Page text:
Planting progress as of June 22 had 95 percent of the U.S. soybean crop planted, compared with 92 percent the previous week and the five-year average of 94 percent. Emergence was at 90 percent, compared with 83 percent the previous week and the five-year average of 87 percent. Conditions for soybeans were rated at 72 percent good to excellent, 23 percent fair and 5 percent poor or very poor.

Barley

As of June 22, 99 percent of the nation’s barley was emerged, compared with 92 percent the previous week and 95 percent for the five-year average. Barley headed was estimated at 17 percent, compared with the five-year average of 13 percent. Barley crop conditions were rated 67 percent good to excellent, 30 percent fair and 3 percent poor or very poor.

For the week ending June 26, cash feed barley bids in Minneapolis were down 20 cents to $3.30, while malting bids were at $5.60 per bushel.

Durum

As of June 22, 97 percent of North Dakota’s durum crop was planted, compared with 92 percent last year and 89 percent for the five-year average. Emergence was estimated at 87 percent, compared with 80 percent last year and 83 percent for the five-year average. Jointing was at 19 percent, compared with 14 percent last year and 35 percent for the five-year average. Durum crop conditions were rated 89 percent good to excellent, 10 percent fair and 1 percent poor or very poor.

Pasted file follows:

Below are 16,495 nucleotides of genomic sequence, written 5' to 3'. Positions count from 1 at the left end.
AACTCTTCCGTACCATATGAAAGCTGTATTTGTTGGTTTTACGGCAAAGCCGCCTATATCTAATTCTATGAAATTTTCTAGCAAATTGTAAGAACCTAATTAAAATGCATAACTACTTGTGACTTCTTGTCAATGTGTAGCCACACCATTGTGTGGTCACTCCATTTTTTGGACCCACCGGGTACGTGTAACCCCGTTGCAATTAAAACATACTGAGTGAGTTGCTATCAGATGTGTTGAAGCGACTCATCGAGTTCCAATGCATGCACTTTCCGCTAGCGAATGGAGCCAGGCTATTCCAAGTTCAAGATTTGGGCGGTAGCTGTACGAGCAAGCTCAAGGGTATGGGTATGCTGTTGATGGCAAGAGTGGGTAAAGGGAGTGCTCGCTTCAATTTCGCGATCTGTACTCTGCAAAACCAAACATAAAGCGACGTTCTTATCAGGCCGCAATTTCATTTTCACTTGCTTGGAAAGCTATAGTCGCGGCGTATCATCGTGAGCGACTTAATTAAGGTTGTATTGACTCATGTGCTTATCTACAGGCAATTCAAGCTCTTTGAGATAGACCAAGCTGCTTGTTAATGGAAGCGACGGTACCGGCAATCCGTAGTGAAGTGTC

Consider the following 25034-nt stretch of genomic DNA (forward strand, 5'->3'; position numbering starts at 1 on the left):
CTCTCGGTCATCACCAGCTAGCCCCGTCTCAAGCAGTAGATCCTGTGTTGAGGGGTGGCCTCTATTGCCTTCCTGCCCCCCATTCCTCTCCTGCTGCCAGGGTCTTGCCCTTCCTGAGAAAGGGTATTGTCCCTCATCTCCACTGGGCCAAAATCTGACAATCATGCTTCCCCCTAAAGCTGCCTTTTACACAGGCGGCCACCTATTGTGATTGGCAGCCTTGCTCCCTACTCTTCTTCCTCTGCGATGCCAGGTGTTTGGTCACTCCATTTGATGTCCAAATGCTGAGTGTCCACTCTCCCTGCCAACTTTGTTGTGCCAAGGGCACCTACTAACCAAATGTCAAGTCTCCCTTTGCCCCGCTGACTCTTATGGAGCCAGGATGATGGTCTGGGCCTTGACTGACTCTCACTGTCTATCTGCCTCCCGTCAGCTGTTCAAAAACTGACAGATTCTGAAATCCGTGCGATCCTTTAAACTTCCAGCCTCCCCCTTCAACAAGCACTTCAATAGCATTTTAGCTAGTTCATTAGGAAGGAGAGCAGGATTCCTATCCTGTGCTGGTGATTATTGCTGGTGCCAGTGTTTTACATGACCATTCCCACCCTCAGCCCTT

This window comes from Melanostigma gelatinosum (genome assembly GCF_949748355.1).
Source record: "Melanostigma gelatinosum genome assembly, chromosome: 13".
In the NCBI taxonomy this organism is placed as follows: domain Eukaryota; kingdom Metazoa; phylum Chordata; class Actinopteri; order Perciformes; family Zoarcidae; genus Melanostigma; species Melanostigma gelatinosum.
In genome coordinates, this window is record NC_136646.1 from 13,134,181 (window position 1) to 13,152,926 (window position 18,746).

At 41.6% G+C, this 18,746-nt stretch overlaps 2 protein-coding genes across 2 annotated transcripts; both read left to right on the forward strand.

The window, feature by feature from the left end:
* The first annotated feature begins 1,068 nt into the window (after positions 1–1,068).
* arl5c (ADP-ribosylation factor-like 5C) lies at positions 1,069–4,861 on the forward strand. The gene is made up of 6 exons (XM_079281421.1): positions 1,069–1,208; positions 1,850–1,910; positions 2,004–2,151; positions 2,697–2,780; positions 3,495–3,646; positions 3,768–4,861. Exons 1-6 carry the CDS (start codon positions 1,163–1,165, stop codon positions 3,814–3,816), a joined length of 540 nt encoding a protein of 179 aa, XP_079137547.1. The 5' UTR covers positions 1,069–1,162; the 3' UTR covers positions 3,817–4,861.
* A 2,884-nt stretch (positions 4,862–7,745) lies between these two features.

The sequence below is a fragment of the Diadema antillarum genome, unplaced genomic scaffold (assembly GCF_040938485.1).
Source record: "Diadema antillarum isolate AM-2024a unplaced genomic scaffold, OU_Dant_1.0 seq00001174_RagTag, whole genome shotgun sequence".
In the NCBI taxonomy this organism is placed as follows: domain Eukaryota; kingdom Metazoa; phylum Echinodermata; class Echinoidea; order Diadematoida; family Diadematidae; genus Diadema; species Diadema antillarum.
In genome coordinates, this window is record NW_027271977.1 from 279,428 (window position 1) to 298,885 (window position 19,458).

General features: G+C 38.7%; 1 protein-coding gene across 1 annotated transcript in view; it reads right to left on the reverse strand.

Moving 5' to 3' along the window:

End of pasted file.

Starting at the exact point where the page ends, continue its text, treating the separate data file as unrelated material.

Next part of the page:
For the week ending June 26, cash bids for milling quality durum were unchanged at $8.75 per bushel in Berthold, N.D., while the Dickinson, N.D., bid was unchanged at $8.85.

Canola

For the week ending June 26, canola futures on the Winnipeg, Manitoba, exchange closed higher across the board with the front month July gaining $19.40 to $493.60 (Canadian). Spillover strength from Chicago Board of Trade soybean and soyoil futures combined with concerns about potential unplanted acres because of wet weather to provide support to canola futures throughout the week. Strength in the Canadian dollar was a limiting factor. Short covering ahead of the Statistics Canada report provided additional support, while the July contract saw a bit of volatility as it nears expiration.

As of June 22, 95 percent of North Dakota’s canola crop was emerged, compared with 63 percent last year and the five-year average of 85 percent. Blooming was at 11 percent, compared with zero last year and 12 percent for the five-year average. Canola crop conditions rated at 80 percent good to excellent, 19 percent fair and 1 percent poor or very poor.